Publisher: Harlequin (UK) Limited
Links:Amazon US/UK|Goodreads|The Book Depository
Rating: 5/5 stars
If you’re not true to yourself, why should anyone else be?
In her second year of high school Rose Zarelli is determined to become Rose 2.0 - as in, innovative...superior...improved. Improved how? Well, Rose is setting some ground rules. This year she absolutely most definitely will NOT:
1) do things just because other people want her to
2) randomly shoot her mouth off
3) worry about whether she’s someone’s girlfriend—or not.
And most important of all she determined to tell off Jamie Forta, the boy who might just have broken her heart, once and for all and move on.
After all she’s older and smarter now. She can totally pull this off.
How hard can it be? Right? Right?
It's 3AM and my mind is reeling as in the past few hours, I have chuckled, smiled and cried into the early morning hours reading this beautiful gift for teens. I vaguely recall the numerous teen reads that filled my bookshelf when I was still in high school and NONE of them match up to the complexity and depth with which Confessions of An Almost-Girlfriend explores various issues that grapple us at the age of sixteen.
Confessions of An Almost-Girlfriend is the second part of the Confessions series, so if you're reading this review and haven't read the previous book, you would probably want to look up the first part.
The second Confessions book turns up the angst, conflict and confusion a notch which I thought would be impossible. The first book was an angry emotional rollercoaster on its own! Here, Rose struggles even more with standing out versus blending in, taking a stand versus staying away, figuring herself out and figuring others out. She finds it impossible to stay away from her grief over her father's passing away one and a half years ago as that's the only way she finds herself holding on to him. She struggles with trying to understand her mother's feelings as she wants Rose to shut down the memorial website she made for her father and cannot understand Jamie, the boy she adores, who is tapping at her window one minute and telling her they will not work out the next second.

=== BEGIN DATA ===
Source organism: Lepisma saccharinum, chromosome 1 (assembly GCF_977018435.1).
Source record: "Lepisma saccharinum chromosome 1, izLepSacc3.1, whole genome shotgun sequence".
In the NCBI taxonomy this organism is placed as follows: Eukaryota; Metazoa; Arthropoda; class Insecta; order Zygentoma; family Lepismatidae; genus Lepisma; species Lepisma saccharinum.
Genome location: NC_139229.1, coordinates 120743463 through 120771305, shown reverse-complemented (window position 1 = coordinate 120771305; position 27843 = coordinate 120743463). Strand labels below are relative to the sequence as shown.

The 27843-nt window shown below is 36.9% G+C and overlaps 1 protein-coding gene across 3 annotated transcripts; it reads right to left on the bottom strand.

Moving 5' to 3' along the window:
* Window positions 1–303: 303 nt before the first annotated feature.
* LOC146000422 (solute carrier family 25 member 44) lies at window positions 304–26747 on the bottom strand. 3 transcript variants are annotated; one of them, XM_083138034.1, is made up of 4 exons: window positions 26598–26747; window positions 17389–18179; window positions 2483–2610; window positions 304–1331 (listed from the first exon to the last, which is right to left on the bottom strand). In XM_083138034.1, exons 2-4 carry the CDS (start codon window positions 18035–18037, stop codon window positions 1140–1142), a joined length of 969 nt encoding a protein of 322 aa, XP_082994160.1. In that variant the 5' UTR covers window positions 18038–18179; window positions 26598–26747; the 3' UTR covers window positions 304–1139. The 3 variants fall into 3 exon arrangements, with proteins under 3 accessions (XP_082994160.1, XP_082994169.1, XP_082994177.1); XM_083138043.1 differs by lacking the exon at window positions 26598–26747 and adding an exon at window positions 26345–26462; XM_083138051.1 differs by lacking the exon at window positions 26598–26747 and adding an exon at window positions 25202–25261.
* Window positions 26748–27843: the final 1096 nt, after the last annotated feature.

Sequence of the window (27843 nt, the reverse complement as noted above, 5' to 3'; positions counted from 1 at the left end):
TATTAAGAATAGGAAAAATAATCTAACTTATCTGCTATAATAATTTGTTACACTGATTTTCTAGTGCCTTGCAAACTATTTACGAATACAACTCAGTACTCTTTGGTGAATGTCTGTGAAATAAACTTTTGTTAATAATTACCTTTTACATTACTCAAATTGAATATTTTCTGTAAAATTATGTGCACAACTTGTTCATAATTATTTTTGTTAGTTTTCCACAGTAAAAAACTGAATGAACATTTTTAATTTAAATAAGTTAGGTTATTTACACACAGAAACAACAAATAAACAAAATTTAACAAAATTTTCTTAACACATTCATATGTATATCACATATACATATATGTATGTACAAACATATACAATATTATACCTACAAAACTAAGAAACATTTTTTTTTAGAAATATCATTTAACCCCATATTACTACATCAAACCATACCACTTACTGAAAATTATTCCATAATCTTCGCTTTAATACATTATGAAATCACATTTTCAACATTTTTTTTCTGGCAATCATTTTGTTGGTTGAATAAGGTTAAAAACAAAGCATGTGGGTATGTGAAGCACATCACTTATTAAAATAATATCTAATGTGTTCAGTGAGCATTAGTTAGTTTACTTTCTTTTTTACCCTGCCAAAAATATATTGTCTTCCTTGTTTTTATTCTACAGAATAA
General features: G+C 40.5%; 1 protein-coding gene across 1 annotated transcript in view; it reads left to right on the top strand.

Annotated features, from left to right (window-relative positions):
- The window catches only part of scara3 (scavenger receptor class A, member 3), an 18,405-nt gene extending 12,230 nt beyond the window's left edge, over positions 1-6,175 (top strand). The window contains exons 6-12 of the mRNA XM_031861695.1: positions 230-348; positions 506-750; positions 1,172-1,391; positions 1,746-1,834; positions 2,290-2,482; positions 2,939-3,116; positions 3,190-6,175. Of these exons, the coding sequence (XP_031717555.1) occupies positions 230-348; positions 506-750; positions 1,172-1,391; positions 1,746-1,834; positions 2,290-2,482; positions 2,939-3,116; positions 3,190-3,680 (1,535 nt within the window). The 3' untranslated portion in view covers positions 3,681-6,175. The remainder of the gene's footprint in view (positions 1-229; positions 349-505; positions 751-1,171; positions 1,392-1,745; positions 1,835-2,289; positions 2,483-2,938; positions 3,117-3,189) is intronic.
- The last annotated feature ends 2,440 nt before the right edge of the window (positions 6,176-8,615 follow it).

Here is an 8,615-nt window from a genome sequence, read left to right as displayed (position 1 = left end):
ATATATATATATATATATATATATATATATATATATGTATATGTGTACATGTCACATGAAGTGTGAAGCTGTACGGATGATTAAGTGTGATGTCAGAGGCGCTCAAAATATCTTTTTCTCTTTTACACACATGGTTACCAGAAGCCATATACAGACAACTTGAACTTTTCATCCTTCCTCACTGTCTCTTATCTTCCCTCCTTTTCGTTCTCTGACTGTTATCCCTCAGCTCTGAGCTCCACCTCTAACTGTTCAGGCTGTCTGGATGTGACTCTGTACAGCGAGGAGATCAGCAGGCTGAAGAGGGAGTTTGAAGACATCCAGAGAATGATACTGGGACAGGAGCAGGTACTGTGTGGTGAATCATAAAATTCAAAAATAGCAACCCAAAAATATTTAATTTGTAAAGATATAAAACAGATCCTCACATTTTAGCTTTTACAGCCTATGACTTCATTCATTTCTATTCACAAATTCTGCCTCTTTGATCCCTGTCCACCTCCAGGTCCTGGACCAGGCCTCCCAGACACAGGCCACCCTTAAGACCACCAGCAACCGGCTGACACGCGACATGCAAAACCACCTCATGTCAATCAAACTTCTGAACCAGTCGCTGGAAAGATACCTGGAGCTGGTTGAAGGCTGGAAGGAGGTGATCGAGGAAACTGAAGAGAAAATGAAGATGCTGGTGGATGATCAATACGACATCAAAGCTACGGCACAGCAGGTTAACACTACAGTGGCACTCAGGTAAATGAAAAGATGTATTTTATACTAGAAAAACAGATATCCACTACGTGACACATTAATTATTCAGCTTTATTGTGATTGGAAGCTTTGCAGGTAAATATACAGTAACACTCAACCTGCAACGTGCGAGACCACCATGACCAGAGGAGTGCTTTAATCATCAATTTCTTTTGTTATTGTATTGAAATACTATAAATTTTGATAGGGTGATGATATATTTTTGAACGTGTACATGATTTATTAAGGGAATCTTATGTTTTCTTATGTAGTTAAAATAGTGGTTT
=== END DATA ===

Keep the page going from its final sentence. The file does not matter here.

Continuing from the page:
Rose wonders if she's cut out for anything as her friends seem to blossom and shine around her. At the same time, she doesn't know what to do with compliments, always second guessing them and doubting herself. I felt so involved as she struggled and came closer and closer to facing up to who she was and accepting herself for it. A lot of things were beyond her control and a lot of decisions slipped out of her reach and that only added to the realism of the plot.
On the surface, Confessions has all the elements any teen series would have: cheerleaders, best friend problems, hook ups, break ups, crushes, bullying, mean girls and partying. What makes this series so much more intense is the layers with which various social issues that involve teens are explored; from identity to tolerance.
What more, there is so much more to these characters than what high school stereotype they fall under or the clique they belong too. There's a flicker of humanity even in the heartless "swim thug" the protagonist used to relate to in the eighth grade; before he entered high school and his ego grew with it. The mean girl has a story of her own. The protagonist is jealous, inconsiderate, irrational, self-doubting and indecisive at times but never refuses to acknowledge it. Nothing is black or white and the dynamics between various characters run deep. And they learn. They learn so much about real world issues without making it look like an After School Special.
By the end of the novel, I was proud. Of all of these characters. Of everything they had become when just a novel ago (Confessions, #1), they had just started high school and had been scorned and stomped over in every way. Despite the feeling that at times, there felt like there were too many issues and it felt like everyone had way too much on their plate, I still applaud this novel and the series for what it is. I cannot wait to read the next novel for more of this wholesome, emotional, honest and REAL series that I wish was written and published when I was still in high school.
Rating: 5/5 stars